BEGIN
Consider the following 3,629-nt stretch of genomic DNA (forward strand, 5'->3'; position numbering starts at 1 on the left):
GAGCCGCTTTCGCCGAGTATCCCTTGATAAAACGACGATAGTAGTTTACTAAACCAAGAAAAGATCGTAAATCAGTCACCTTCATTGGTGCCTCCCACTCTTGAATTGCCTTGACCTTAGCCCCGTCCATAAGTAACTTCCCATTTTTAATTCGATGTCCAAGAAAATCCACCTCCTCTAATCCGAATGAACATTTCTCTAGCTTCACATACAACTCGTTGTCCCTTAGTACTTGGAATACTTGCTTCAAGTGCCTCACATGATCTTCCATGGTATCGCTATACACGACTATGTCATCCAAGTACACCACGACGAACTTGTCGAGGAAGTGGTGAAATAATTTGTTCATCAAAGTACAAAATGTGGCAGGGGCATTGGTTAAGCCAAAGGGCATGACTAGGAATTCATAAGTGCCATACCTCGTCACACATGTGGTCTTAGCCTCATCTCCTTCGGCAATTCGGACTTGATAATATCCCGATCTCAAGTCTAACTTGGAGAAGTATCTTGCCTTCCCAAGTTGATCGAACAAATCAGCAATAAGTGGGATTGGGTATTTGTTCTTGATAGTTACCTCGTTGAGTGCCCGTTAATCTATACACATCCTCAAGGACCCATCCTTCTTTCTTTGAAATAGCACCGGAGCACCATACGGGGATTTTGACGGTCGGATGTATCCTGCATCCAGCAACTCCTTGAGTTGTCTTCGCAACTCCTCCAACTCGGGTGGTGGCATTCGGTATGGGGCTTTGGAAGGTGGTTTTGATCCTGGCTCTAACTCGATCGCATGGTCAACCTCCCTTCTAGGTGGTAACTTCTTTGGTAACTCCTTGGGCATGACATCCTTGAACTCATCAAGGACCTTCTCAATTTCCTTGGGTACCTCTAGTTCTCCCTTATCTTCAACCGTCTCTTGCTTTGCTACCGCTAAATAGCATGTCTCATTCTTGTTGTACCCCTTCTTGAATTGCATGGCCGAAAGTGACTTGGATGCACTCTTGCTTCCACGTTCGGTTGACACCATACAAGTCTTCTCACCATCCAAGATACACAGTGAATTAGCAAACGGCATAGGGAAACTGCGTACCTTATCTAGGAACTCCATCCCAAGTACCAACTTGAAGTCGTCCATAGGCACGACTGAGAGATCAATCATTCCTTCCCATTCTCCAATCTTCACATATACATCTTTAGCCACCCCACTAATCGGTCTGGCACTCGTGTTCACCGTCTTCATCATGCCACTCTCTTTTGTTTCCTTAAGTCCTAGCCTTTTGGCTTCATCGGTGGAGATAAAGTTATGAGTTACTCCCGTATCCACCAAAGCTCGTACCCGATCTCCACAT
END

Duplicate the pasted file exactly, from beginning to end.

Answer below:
Consider the following 3,629-nt stretch of genomic DNA (forward strand, 5'->3'; position numbering starts at 1 on the left):
GAGCCGCTTTCGCCGAGTATCCCTTGATAAAACGACGATAGTAGTTTACTAAACCAAGAAAAGATCGTAAATCAGTCACCTTCATTGGTGCCTCCCACTCTTGAATTGCCTTGACCTTAGCCCCGTCCATAAGTAACTTCCCATTTTTAATTCGATGTCCAAGAAAATCCACCTCCTCTAATCCGAATGAACATTTCTCTAGCTTCACATACAACTCGTTGTCCCTTAGTACTTGGAATACTTGCTTCAAGTGCCTCACATGATCTTCCATGGTATCGCTATACACGACTATGTCATCCAAGTACACCACGACGAACTTGTCGAGGAAGTGGTGAAATAATTTGTTCATCAAAGTACAAAATGTGGCAGGGGCATTGGTTAAGCCAAAGGGCATGACTAGGAATTCATAAGTGCCATACCTCGTCACACATGTGGTCTTAGCCTCATCTCCTTCGGCAATTCGGACTTGATAATATCCCGATCTCAAGTCTAACTTGGAGAAGTATCTTGCCTTCCCAAGTTGATCGAACAAATCAGCAATAAGTGGGATTGGGTATTTGTTCTTGATAGTTACCTCGTTGAGTGCCCGTTAATCTATACACATCCTCAAGGACCCATCCTTCTTTCTTTGAAATAGCACCGGAGCACCATACGGGGATTTTGACGGTCGGATGTATCCTGCATCCAGCAACTCCTTGAGTTGTCTTCGCAACTCCTCCAACTCGGGTGGTGGCATTCGGTATGGGGCTTTGGAAGGTGGTTTTGATCCTGGCTCTAACTCGATCGCATGGTCAACCTCCCTTCTAGGTGGTAACTTCTTTGGTAACTCCTTGGGCATGACATCCTTGAACTCATCAAGGACCTTCTCAATTTCCTTGGGTACCTCTAGTTCTCCCTTATCTTCAACCGTCTCTTGCTTTGCTACCGCTAAATAGCATGTCTCATTCTTGTTGTACCCCTTCTTGAATTGCATGGCCGAAAGTGACTTGGATGCACTCTTGCTTCCACGTTCGGTTGACACCATACAAGTCTTCTCACCATCCAAGATACACAGTGAATTAGCAAACGGCATAGGGAAACTGCGTACCTTATCTAGGAACTCCATCCCAAGTACCAACTTGAAGTCGTCCATAGGCACGACTGAGAGATCAATCATTCCTTCCCATTCTCCAATCTTCACATATACATCTTTAGCCACCCCACTAATCGGTCTGGCACTCGTGTTCACCGTCTTCATCATGCCACTCTCTTTTGTTTCCTTAAGTCCTAGCCTTTTGGCTTCATCGGTGGAGATAAAGTTATGAGTTACTCCCGTATCCACCAAAGCTCGTACCCGATCTCCACAT